The General Assembly also expressly found that the federal narcotics civil forfeiture statute “has been very successful in deterring the use and distribution of controlled substances within this State and throughout the country.”  725 ILCS 150/2 (West 2002).   Therefore, the General Assembly based the Forfeiture Act on the federal civil forfeiture statute and expressly declared its intent “that the forfeiture provisions of this Act be construed in light of the federal forfeiture provisions contained in 21 U.S.C. 881 as interpreted by the federal courts, except to the extent that the provisions of this Act expressly differ therefrom.”  725 ILCS 150/2 (West 2002).   See People ex rel. Devine v. $30,700.00 United States Currency, 199 Ill.2d 142, 149, 262 Ill.Dec. 781, 766 N.E.2d 1084 (2002);  People v. $1,124,905 U.S. Currency & One 1988 Chevrolet Astro Van, 177 Ill.2d 314, 325-26, 226 Ill.Dec. 627, 685 N.E.2d 1370 (1997).

If the State seizes real property, the Forfeiture Act provides for a judicial in rem procedure.  725 ILCS 150/9 (West 2002).   The State brings the action against seized property pursuant to the legal fiction that the property itself is guilty of facilitating a crime.   See United States v. One Parcel of Property Located at Route 1, Box 137, Randolph, 743 F.Supp. 802, 804 (M.D.Ala.1990);  United States v. One Rural Lot, 739 F.Supp. 74, 77 (D.Puerto Rico 1990).   The State's Attorney initiates the action by filing a verified complaint for forfeiture.  725 ILCS 150/9(A) (West 2002).   Only an owner or interest holder may file an answer asserting a claim against the property.  725 ILCS 150/9(C) (West 2002).   The answer must contain certain information, including the circumstances surrounding the claimant's acquisition of the property.  725 ILCS 150/9(D) (West 2002).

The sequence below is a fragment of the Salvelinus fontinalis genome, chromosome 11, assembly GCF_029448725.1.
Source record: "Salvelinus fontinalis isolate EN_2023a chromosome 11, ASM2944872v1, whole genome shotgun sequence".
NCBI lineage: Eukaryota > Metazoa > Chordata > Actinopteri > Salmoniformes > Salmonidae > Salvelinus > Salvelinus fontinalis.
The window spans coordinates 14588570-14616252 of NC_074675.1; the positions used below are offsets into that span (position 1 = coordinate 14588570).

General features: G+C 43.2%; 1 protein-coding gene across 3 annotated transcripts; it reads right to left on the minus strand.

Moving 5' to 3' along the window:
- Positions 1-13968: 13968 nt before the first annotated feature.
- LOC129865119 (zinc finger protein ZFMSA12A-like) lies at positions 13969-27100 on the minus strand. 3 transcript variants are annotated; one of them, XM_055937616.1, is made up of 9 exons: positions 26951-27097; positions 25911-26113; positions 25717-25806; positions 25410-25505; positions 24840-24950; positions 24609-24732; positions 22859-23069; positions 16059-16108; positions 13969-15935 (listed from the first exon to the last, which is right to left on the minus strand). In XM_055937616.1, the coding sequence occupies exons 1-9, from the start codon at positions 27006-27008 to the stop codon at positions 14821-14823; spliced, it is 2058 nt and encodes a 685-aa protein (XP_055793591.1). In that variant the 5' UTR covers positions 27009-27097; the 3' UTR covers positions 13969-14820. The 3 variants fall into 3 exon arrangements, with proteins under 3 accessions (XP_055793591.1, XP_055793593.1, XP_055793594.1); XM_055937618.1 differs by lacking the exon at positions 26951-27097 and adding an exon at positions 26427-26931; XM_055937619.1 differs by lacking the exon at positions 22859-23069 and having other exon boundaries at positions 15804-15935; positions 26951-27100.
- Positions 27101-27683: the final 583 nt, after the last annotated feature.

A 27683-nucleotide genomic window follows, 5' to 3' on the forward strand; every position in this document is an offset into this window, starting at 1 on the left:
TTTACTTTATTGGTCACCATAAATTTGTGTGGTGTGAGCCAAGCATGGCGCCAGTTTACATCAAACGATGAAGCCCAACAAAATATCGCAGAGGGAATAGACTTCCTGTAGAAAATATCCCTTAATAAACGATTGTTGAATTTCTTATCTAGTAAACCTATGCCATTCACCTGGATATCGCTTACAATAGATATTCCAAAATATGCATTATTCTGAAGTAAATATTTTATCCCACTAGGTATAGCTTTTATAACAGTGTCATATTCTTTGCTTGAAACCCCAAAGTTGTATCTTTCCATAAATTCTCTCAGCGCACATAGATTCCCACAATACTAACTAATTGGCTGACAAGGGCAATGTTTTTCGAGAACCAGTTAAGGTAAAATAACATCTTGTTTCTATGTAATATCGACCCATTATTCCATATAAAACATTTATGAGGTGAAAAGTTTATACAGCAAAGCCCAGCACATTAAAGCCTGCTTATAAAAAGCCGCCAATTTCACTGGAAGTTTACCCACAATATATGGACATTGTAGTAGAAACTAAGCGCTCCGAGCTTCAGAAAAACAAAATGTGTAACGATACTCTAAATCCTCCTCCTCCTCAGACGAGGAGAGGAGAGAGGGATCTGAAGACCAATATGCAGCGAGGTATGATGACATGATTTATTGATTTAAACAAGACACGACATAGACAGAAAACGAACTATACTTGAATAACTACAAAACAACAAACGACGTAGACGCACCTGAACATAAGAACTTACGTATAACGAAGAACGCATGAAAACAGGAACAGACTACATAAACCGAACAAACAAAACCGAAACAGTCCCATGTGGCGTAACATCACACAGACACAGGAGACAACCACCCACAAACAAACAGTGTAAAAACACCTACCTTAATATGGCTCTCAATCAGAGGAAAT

In a proceeding under the Forfeiture Act, the State has the initial burden of showing the existence of probable cause for forfeiture of the property.  725 ILCS 150/9(G) (West 2002).   When the State satisfies its burden of establishing probable cause, the burden shifts to the claimant to show by a preponderance of the evidence that the property is not subject to forfeiture.  725 ILCS 150/9(G) (West 2002).   A claimant may satisfy this burden by establishing one of the innocent-owner defenses provided in section 8 of the Forfeiture Act. 725 ILCS 150/8 (West 2002).  “If the State does show existence of probable cause and the claimant does not establish by a preponderance of the evidence that the claimant has an interest that is exempt under Section 8 of this Act, the court shall order all property forfeited to the State.”  725 ILCS 150/9(H) (West 2002).   With these principles in mind, we turn to claimants' contentions.